Monday, March 24, 2014

"I Got My New Shoes On And Suddenly Everything's Right"

As James May would say: GOOD NEWS!

It's not the Dacia Sandero, but it is the Eagle. And it's on its own feet again. 

I put the rear drive shaft back in and tested it, and it worked perfectly. The exhaust is all the way in and clamped together, and (temporarily) hung with 16-gauge mechanic's wire. I serviced the rear differential and wired the transfer case selector (also temporarily) in 2WD. Stock-sized wheels and tires are on. It's been another busy weekend, and the Eagle now rests on the ground instead of jack stands. 

Sunday night we had some dinner guests over, and right after they left, I nervously climbed into the driver's seat and fired up the engine. Then... well, here's a video for those who may not have seen it yet.

  • Reinstall starter and brace
  • Put in the transfer case
  • New transmission fluid cooler line to replace the one I had to break
  • Fix speedometer
  • New u-joints for the driveshafts
  • A new driver’s side CV axle in the front
  • Install new exhaust components
  • Change oil and brake fluid
  • Some new seat belts ($$)
  • New (stock) rims and tires ($$)
  • New shift indicator cable (which keeps the gearshift from moving accidentally)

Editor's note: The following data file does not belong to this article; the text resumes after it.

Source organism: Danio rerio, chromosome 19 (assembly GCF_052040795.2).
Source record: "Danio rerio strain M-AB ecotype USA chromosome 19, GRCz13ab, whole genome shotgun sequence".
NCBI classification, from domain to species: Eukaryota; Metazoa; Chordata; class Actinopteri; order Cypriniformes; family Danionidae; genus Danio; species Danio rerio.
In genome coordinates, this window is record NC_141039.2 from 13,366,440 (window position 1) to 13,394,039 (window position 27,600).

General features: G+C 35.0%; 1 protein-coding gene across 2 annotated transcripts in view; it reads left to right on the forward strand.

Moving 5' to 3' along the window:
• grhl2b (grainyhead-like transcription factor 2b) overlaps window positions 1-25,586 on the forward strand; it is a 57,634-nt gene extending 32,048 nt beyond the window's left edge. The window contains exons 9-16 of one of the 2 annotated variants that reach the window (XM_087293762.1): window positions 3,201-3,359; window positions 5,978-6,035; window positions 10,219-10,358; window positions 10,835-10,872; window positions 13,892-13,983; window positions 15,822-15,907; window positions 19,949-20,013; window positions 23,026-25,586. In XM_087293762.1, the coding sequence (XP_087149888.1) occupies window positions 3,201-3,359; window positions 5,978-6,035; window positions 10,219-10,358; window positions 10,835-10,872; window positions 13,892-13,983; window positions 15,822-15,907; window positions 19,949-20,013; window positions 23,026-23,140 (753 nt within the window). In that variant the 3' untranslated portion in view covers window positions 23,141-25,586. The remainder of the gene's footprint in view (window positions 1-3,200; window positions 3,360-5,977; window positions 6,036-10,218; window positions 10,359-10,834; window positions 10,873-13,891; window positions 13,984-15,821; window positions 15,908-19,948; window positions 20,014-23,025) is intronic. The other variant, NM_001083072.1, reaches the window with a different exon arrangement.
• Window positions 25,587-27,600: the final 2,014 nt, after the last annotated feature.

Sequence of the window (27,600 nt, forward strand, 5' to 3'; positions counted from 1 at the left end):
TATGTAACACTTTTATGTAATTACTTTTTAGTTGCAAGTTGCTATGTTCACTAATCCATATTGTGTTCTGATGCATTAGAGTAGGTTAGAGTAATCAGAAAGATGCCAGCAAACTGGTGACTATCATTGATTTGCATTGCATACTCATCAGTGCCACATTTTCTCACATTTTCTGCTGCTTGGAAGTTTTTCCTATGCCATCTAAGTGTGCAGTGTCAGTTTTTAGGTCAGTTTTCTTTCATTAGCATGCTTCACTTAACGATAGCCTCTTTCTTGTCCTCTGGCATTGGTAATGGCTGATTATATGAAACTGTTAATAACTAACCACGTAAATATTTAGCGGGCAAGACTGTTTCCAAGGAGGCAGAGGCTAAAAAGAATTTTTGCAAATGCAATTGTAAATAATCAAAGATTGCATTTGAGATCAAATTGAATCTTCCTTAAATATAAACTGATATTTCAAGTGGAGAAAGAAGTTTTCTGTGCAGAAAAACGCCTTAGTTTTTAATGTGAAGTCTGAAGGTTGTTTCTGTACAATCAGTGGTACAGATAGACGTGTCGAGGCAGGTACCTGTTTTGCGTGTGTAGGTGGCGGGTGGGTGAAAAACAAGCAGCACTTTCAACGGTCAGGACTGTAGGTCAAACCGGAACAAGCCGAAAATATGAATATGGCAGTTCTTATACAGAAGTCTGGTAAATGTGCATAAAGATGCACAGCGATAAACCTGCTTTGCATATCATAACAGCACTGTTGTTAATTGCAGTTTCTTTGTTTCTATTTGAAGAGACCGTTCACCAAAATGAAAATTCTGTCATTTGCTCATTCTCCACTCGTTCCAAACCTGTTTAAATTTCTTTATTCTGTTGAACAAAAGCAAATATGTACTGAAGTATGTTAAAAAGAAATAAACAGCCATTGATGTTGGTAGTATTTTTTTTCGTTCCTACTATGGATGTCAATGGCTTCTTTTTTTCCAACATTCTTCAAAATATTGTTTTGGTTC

• Service the front and rear differentials
  • New gas springs for rear hatch
  • Insurance, operation permit, emissions, title, registration
  • Flush coolant and repair heater core with some stop-leak and a prayer
  • Fix whatever makes the A/C compressor scream when it’s on
  • De-grease the engine bay
  • New under-hood insulation
  • Interior detailing 
  • New paint job. Desperately needed. ($$$$)


  1. These were very cool little cars. If you haven't sourced a vacuum actuator for the transfer case, it looks amazingly similar to the ones found in the front axle housing on the early jeep Cherokees. I've never torn into an Eagle, but it wouldn't surprise me if AMC was pulling from the same parts bin.

    1. You're spot on. Almost the entire engine and drivetrain are Mopar, and the valve body in the transmission even has the pentastar logo stamped into it. That said, the vacuum actuators that I've been able to find are bizarrely expensive, like on the order of $300. I can't figure it out, but I'll be postponing that purchase for the time being.